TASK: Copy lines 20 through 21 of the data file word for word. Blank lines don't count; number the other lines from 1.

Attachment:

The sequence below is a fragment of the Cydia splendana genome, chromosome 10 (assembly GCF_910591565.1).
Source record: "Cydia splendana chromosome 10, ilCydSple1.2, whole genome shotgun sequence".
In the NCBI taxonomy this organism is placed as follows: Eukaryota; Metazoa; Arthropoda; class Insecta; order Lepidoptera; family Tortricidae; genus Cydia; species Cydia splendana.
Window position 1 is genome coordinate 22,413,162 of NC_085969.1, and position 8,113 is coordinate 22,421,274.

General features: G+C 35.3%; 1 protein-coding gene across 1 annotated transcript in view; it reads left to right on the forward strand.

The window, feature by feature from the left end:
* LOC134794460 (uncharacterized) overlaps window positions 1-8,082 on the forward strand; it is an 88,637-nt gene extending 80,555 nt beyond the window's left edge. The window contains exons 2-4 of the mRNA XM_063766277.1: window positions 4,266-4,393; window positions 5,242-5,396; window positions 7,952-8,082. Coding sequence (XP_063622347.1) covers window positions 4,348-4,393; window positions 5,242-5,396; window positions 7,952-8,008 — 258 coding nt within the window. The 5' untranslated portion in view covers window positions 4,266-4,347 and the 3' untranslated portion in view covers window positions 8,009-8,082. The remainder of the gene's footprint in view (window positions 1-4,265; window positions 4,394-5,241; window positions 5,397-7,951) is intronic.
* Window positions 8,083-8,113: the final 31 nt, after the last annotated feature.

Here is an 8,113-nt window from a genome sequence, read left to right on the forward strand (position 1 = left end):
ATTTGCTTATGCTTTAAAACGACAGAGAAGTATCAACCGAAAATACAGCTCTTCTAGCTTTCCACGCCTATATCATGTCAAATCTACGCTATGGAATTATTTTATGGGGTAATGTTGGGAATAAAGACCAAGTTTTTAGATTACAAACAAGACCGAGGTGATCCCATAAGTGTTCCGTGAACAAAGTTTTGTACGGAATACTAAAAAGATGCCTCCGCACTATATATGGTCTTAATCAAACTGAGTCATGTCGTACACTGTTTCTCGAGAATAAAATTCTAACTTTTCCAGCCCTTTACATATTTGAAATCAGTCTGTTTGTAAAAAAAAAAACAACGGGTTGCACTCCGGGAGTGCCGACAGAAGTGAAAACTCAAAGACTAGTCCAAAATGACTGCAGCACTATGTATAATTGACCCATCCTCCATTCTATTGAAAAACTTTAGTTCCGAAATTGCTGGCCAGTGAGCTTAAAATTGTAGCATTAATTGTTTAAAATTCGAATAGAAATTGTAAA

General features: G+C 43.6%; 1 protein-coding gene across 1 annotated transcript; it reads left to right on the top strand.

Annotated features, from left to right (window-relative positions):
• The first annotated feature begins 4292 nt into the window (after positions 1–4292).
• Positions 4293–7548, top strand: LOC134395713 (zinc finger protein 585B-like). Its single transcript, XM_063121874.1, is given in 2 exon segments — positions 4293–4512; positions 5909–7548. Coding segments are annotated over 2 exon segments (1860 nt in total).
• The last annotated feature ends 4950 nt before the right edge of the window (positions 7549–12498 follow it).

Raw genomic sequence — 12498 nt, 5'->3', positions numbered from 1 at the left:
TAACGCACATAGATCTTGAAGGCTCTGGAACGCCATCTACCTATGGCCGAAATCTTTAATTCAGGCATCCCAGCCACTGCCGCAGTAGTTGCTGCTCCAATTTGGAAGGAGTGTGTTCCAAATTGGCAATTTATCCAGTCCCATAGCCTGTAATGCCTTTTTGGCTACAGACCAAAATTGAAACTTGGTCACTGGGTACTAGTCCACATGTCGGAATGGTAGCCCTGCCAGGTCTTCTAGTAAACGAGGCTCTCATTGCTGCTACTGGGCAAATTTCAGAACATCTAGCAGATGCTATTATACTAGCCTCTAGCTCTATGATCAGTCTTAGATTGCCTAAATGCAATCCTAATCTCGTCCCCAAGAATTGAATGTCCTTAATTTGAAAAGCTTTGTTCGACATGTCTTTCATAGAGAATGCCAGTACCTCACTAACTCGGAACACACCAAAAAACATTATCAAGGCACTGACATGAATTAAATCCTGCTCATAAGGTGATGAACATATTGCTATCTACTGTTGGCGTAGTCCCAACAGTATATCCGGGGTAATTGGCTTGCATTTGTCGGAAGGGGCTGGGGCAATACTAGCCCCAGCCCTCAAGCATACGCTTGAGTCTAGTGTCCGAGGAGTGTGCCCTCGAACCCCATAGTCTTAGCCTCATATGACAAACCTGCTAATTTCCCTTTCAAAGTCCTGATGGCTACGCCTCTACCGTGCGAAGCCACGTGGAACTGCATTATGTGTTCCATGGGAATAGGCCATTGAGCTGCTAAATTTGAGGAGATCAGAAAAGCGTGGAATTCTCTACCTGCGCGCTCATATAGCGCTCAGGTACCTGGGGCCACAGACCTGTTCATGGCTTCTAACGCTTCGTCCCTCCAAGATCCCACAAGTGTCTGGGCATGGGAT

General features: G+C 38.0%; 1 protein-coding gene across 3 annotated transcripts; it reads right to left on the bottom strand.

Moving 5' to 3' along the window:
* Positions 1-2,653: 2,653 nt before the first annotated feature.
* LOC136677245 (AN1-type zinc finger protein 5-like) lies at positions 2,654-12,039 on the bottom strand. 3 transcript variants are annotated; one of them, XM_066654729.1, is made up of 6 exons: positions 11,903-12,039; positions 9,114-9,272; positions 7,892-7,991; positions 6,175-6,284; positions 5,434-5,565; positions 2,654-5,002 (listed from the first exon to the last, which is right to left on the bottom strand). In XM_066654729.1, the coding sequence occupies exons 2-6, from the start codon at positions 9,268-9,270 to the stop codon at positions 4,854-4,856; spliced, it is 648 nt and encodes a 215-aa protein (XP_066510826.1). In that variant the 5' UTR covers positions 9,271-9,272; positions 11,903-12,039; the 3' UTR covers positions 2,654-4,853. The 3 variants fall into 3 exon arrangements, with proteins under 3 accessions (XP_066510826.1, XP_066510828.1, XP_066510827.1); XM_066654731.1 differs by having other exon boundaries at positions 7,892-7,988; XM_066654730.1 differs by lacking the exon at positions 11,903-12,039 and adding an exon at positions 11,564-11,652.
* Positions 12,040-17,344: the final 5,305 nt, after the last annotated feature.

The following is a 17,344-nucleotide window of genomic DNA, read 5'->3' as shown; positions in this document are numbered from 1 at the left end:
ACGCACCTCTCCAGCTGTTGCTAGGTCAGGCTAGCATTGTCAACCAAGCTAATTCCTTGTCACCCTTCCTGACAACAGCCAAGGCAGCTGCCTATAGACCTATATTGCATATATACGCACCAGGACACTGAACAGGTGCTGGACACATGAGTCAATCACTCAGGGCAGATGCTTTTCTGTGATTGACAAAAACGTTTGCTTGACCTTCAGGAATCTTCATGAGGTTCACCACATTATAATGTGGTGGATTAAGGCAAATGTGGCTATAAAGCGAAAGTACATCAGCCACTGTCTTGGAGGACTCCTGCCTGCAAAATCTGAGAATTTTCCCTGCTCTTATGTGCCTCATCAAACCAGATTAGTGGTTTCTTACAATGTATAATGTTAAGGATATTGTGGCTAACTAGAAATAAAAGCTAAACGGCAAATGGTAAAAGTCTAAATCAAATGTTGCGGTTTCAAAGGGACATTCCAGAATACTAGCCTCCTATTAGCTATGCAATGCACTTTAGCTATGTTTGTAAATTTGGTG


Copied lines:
* Positions 1-2,653: 2,653 nt before the first annotated feature.
* LOC136677245 (AN1-type zinc finger protein 5-like) lies at positions 2,654-12,039 on the bottom strand. 3 transcript variants are annotated; one of them, XM_066654729.1, is made up of 6 exons: positions 11,903-12,039; positions 9,114-9,272; positions 7,892-7,991; positions 6,175-6,284; positions 5,434-5,565; positions 2,654-5,002 (listed from the first exon to the last, which is right to left on the bottom strand). In XM_066654729.1, the coding sequence occupies exons 2-6, from the start codon at positions 9,268-9,270 to the stop codon at positions 4,854-4,856; spliced, it is 648 nt and encodes a 215-aa protein (XP_066510826.1). In that variant the 5' UTR covers positions 9,271-9,272; positions 11,903-12,039; the 3' UTR covers positions 2,654-4,853. The 3 variants fall into 3 exon arrangements, with proteins under 3 accessions (XP_066510826.1, XP_066510828.1, XP_066510827.1); XM_066654731.1 differs by having other exon boundaries at positions 7,892-7,988; XM_066654730.1 differs by lacking the exon at positions 11,903-12,039 and adding an exon at positions 11,564-11,652.